Comments on “Listening Is Where Hearing Meets the Brain…in Children and Adults”

Dear Editor: The recent article by Douglas Beck, PhD, and Carol Flexer, PhD,1 (February 2011 HR) raises important questions for audiologists and neurologists alike. We would like to add to this discussion.

Recently, Lin et al2 demonstrated that people with hearing impairment are at greater risk for developing dementia as they age. This does not establish causality, but reveals a relationship between cognition and audition. The study reveals that, the greater the hearing loss, the greater the chance of developing dementia.

Palmer et al3 reported that diseases can interact, such that the comorbid result is worse than either disease in isolation. Arlinger4 reported that hearing loss initiates a number of negative consequences and disabilities, including poor quality of life from isolation, depression, feelings of exclusion, and a loss of cognitive function. Research on aging suggests that compromised auditory input exacerbates cognitive deficits.

In addition, cognitive level has been found to be a predictor of successful hearing aid use.5 These cognitive abilities enable hearing aid users to “fill in the blanks,” by using cognitive and lexical reserves when listening in environments with a poor signal-to-noise ratio. The more demanding the task of listening, the less cognitive reserve is available to decode and understand. Ultimately, this leads to social isolation.

When a patient presents with a possible cognitive deficit, the issue of hearing loss should be explored. Therefore, there should be a low threshold to refer for audiological evaluation. This evaluation includes tests for speech recognition ability in quiet and in noise. If indicated, binaural amplification improves both speech recognition in noise and localization ability (eg, a safety issue when crossing the street). This also reduces the patients’ cognitive burden while listening to conversations in noisy environments.

We propose that patients being evaluated for cognitive deficits be considered for referral to an audiologist for a comprehensive audiological evaluation and, if indicated, amplification. An area of potential study could be to assess cognitive functioning subsequent to a successful hearing aid fitting.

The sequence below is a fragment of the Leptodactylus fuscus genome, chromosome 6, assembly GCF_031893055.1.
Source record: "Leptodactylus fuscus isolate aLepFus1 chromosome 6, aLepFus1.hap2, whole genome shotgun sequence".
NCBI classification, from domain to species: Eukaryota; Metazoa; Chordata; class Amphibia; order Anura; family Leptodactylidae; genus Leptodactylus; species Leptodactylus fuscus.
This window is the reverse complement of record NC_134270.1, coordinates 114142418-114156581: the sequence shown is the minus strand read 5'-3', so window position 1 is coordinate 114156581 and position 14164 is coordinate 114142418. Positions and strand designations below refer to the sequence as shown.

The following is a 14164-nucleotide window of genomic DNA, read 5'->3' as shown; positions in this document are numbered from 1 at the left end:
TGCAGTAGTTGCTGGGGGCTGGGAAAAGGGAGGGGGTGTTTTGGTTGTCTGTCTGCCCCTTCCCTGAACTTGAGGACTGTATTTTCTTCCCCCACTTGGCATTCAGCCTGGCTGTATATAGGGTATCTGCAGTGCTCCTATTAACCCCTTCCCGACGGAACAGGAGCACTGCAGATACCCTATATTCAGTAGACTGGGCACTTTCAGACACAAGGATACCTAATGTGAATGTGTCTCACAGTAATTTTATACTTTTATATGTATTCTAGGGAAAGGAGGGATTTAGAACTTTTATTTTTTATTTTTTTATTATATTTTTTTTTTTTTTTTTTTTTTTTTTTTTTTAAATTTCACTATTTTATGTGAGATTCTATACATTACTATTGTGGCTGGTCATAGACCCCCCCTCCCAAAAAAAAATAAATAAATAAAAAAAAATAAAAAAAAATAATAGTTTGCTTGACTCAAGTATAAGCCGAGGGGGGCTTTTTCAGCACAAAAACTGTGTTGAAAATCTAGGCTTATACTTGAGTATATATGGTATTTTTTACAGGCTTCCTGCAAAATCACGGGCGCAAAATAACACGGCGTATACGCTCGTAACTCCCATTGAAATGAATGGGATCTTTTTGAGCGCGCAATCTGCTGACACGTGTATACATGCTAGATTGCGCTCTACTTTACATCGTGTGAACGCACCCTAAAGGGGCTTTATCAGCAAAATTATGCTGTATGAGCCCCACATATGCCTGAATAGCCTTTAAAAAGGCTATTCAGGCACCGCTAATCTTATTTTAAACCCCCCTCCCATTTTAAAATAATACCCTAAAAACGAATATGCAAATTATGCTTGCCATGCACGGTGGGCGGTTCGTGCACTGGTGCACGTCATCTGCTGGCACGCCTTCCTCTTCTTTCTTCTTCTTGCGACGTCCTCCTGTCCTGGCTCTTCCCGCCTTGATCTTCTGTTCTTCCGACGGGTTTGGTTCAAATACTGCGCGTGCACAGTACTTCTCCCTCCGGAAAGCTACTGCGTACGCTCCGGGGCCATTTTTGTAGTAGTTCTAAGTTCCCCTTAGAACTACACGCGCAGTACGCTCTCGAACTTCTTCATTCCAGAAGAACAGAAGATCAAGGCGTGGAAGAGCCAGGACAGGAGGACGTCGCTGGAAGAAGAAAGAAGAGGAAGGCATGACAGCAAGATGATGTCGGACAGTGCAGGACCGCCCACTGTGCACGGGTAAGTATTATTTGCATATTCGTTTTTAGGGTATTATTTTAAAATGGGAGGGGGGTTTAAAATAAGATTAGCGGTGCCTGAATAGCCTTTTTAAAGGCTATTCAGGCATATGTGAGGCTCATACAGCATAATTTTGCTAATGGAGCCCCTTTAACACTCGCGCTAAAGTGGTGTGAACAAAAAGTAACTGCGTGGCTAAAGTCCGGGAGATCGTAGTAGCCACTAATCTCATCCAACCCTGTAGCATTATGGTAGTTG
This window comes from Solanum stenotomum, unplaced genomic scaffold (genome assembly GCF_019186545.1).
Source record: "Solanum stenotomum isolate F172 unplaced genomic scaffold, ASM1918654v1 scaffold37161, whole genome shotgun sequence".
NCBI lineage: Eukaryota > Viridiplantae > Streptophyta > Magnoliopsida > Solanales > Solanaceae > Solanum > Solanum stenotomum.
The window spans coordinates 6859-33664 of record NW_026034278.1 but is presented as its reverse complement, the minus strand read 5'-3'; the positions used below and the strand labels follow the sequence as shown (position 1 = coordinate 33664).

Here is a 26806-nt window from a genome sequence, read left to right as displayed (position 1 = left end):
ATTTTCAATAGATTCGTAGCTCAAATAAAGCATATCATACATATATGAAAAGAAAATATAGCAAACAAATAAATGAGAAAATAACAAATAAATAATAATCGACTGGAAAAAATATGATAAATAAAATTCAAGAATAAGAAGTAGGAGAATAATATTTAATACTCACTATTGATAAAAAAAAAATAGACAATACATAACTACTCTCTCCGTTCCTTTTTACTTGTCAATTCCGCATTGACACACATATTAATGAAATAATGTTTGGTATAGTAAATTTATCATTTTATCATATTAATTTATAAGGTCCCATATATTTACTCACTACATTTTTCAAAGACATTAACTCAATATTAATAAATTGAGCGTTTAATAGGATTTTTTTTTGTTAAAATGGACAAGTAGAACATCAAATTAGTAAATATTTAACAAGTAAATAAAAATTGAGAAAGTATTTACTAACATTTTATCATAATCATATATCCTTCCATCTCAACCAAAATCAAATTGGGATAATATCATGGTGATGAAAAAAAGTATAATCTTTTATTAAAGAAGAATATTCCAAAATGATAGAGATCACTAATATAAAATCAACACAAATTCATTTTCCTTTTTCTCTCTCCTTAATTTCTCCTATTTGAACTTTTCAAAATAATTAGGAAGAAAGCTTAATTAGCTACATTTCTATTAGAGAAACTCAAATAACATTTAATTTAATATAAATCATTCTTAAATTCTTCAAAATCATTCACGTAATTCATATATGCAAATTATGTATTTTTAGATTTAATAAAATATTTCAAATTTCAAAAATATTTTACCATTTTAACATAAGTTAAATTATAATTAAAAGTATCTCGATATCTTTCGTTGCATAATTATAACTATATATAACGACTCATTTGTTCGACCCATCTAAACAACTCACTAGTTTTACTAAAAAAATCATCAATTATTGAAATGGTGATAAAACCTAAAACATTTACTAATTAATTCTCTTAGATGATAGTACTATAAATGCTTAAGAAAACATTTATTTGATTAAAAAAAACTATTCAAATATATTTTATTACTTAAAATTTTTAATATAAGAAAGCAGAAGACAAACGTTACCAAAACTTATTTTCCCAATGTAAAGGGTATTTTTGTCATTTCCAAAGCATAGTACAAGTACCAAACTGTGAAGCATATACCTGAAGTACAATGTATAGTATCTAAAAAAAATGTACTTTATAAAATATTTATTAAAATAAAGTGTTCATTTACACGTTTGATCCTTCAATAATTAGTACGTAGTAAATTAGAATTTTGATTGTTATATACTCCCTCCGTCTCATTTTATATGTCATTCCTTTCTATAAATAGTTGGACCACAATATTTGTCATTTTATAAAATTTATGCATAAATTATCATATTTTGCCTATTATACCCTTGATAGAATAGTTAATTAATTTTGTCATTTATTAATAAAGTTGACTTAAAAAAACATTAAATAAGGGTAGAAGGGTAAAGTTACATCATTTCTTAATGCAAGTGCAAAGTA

References
  1. Beck DL, Flexer C. Listening is where hearing meets the brain…in children and adults. Hearing Review. 2011;18(2):30-35.
  2. Lin FL, Metter EJ, O’Brien RJ, Resnick SM, Zonderman AB, Ferrucci L. Hearing loss and incident dementia. Arch Neurol. 2011;68(2):214-220.
  3. Palmer CV, Adams SW, Bourgeois M, Durant J, Rossi M. Reduction in caregiver-identified problem behaviors in patients with Alzheimer disease post hearing aid fitting. J Sp Lang Hear Res. 1999;42:312-328.
  4. Arlinger S. Negative consequences of uncorrected hearing loss—a review. Int J Audiol. 2003;42(Suppl 2):2s17-20.
  5. Pichora-Fuller MK. Audition and cognition, where the lab meets clinic. ASHA Leader. 2008;13(10):14-17.

—Arthur Podwall, PhD, Syosset Speech and Hearing Center, Syosset, NY, and David Podwall, MD, Neurological Associates of Long Island, NY

Response from Drs Beck and Flexer: Thank you for your thoughtful response and insight. We agree with your observations and recommendations, and we believe your Letter to the Editor underscores and helps “bridge the gap” between cognitive deficits and hearing loss. Indeed, when appropriate, binaural amplification does improve speech recognition in noise, binaural processing, and localization ability, and reduces cognitive burden.

Lastly, we agree with your recommendation: it would clearly be in the patient’s best interest to obtain complete audiometric evaluations on all patients suspected of cognitive deficits.